UC Condemns HCFA, Debates Whether to Host Group Leaders

{shortcode-8d7889feaee345bc530aab4890e42f7c1d11be4c}The Undergraduate Council passed a resolution denouncing the actions of religious group Harvard College Faith and Action and affirming its support for BGLTQ students and affiliates at its meeting Sunday.

The resolution comes after the College placed HCFA on administrative probation last week for violating guidelines laid out in the Student Handbook, which prohibits discrimination on the basis of “sexual orientation.”

The College's move to put HCFA—the largest Christian fellowship on campus—on a “one year administrative probation” was almost certainly tied to the student group's choice to pressure a female assistant Bible course leader to resign her position in Sept. 2017 following her pursuit of a same-sex relationship, The Crimson reported Thursday.

The resolution also called on HCFA's student leaders to issue a “prompt, public, and unconditional apology to our shared community” and to the former assistant Bible course leader.

“The actions taken by HCFA represent not only a grave affront to this College’s standards of nondiscrimination, but also to our vision of a society,” the resolution reads. “We fully support the College’s decision to place HCFA on administrative probation for the aforementioned reasons.”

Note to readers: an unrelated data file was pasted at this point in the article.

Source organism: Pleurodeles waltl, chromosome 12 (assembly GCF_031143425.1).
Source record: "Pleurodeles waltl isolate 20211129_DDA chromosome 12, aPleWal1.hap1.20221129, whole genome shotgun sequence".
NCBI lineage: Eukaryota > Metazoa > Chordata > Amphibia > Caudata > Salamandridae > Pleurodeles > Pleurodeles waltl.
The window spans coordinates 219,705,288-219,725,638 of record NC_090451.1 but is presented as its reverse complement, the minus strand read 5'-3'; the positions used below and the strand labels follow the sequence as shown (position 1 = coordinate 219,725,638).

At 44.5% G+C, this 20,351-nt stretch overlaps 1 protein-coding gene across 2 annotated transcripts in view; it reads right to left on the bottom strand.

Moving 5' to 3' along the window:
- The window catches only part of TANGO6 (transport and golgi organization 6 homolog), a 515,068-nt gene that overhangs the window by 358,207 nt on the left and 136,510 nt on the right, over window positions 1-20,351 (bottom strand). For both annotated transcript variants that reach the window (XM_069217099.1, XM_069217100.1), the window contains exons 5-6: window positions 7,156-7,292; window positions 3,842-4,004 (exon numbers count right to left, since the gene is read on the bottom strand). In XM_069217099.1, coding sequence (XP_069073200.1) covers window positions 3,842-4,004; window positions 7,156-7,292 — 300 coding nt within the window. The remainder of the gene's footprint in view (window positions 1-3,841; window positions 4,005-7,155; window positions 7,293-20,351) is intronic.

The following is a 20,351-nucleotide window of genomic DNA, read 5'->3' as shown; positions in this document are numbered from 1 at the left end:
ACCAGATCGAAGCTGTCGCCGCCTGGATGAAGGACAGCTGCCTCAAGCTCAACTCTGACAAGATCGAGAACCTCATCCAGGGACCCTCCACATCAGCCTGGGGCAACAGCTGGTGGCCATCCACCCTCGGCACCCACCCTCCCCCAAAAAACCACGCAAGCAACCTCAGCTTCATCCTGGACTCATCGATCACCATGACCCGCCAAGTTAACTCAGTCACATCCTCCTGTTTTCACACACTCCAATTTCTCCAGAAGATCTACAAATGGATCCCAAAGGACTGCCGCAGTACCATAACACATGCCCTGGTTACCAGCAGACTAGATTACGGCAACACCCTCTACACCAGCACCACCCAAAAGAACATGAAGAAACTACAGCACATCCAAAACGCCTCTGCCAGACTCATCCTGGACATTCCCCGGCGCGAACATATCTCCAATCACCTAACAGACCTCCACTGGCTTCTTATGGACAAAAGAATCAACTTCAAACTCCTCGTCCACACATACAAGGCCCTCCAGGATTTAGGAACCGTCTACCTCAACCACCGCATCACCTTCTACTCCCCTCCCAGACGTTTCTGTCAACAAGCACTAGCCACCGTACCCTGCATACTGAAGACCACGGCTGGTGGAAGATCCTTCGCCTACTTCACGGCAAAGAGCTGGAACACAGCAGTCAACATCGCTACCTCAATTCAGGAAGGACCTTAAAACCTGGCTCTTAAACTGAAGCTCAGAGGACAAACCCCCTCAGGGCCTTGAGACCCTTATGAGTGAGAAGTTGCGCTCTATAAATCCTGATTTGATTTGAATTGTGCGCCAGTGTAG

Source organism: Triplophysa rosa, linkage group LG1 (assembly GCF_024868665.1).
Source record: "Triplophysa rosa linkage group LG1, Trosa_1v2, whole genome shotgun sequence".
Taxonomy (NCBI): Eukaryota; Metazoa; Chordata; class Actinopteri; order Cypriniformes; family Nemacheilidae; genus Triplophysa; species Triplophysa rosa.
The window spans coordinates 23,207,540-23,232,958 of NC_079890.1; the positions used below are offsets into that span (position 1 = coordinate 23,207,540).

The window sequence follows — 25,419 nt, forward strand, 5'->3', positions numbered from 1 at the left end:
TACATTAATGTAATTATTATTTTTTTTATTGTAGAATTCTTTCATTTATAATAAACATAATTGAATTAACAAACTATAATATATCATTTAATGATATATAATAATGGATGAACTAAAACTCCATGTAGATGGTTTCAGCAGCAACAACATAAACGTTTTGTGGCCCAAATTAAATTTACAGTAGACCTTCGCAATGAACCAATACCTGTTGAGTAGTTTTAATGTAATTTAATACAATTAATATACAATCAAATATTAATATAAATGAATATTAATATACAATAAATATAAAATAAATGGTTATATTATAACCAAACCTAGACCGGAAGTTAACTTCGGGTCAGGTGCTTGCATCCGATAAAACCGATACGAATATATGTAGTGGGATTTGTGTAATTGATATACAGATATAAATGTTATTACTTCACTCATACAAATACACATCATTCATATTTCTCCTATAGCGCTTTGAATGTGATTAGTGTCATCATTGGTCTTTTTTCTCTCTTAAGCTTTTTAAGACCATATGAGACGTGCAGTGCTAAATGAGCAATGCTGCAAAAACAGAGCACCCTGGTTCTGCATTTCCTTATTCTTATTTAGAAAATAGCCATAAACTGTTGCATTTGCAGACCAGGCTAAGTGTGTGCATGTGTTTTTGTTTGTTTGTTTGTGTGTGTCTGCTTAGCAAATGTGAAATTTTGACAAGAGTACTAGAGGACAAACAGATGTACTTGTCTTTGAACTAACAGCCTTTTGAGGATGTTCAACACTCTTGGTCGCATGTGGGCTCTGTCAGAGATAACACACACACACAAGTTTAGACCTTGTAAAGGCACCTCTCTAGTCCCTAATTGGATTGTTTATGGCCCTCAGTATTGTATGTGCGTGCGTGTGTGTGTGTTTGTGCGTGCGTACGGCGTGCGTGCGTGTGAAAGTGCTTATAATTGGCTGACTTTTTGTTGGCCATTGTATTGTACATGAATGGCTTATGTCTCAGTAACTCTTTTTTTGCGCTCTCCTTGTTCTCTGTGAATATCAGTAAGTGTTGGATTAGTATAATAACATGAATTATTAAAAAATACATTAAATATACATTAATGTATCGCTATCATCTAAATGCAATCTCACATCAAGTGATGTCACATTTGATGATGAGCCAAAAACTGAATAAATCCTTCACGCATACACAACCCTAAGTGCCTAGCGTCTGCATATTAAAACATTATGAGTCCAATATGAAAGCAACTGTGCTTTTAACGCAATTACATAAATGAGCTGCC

Additionally, Finance Committee Chair Henry S. Atkins ’20 said during the meeting that HCFA will be prohibited from receiving funding from the UC’s finance committee until their probationary status is lifted.

The funding prohibition necessarily follows from the College's decision to put HCFA on probation—in effect, revoking the religious group's recognized status. According to the Council’s finance committee grant guidelines, “only officially recognized student groups in good standing with the Office of Student Life may apply for UC grants.”

“As far as HCFA goes, they are not gonna be getting a dime from us until the OSL determines that they should be removed from probation,” Atkins said. “I do not intend for them to receive anything from us in the meantime.”

Over the past three years, HCFA has received over $1,000 in Finance Committee grants to fund events including a study break, a formal dinner, and recruitment events.

Despite broad support for the resolution—which passed 35-3-1—council members sparred over whether or not the UC should invite HCFA leaders to speak during “Community Time” at a future Council meeting.

The UC had considered inviting HCFA leaders and Office of Student Life representatives to Sunday’s meeting, according to Slack messages obtained by The Crimson.

“[UC President Catherine L. Zhang ’19] & I have decided to invite both the co-presidents of HCFA and a representative from the OSL to speak at community time this Sunday,” UC Vice President Nicholas D. Boucher ’19 wrote in a message to the finance committee Thursday. “I believe that the community time speakers from both sides combined with a statement of support and the automatic suspension of FiCom funding will adequately address the situation without another explicit funding ban...”

Ultimately, Council executives decided against inviting HCFA leaders to the meeting after discussions with “administrative advisors,” according to Boucher.